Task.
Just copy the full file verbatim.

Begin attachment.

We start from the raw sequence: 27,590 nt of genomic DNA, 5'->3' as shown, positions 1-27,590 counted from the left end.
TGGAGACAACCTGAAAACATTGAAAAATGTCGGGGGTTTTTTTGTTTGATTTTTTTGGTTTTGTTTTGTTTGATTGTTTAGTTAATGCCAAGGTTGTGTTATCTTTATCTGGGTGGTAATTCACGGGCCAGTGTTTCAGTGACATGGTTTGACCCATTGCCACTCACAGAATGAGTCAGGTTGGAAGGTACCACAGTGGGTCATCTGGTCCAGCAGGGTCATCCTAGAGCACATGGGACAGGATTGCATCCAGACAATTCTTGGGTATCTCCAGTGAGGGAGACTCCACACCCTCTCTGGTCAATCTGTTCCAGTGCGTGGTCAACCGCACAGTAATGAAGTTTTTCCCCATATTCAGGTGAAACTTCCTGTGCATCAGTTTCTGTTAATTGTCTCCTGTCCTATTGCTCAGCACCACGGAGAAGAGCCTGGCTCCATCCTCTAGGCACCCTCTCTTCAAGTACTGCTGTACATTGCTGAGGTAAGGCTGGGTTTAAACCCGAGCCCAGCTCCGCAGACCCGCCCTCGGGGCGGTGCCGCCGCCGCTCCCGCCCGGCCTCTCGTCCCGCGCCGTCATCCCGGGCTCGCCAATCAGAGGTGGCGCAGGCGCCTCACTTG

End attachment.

We start from the raw sequence: 27,590 nt of genomic DNA, 5'->3' as shown, positions 1-27,590 counted from the left end.
TGGAGACAACCTGAAAACATTGAAAAATGTCGGGGGTTTTTTTGTTTGATTTTTTTGGTTTTGTTTTGTTTGATTGTTTAGTTAATGCCAAGGTTGTGTTATCTTTATCTGGGTGGTAATTCACGGGCCAGTGTTTCAGTGACATGGTTTGACCCATTGCCACTCACAGAATGAGTCAGGTTGGAAGGTACCACAGTGGGTCATCTGGTCCAGCAGGGTCATCCTAGAGCACATGGGACAGGATTGCATCCAGACAATTCTTGGGTATCTCCAGTGAGGGAGACTCCACACCCTCTCTGGTCAATCTGTTCCAGTGCGTGGTCAACCGCACAGTAATGAAGTTTTTCCCCATATTCAGGTGAAACTTCCTGTGCATCAGTTTCTGTTAATTGTCTCCTGTCCTATTGCTCAGCACCACGGAGAAGAGCCTGGCTCCATCCTCTAGGCACCCTCTCTTCAAGTACTGCTGTACATTGCTGAGGTAAGGCTGGGTTTAAACCCGAGCCCAGCTCCGCAGACCCGCCCTCGGGGCGGTGCCGCCGCCGCTCCCGCCCGGCCTCTCGTCCCGCGCCGTCATCCCGGGCTCGCCAATCAGAGGTGGCGCAGGCGCCTCACTTG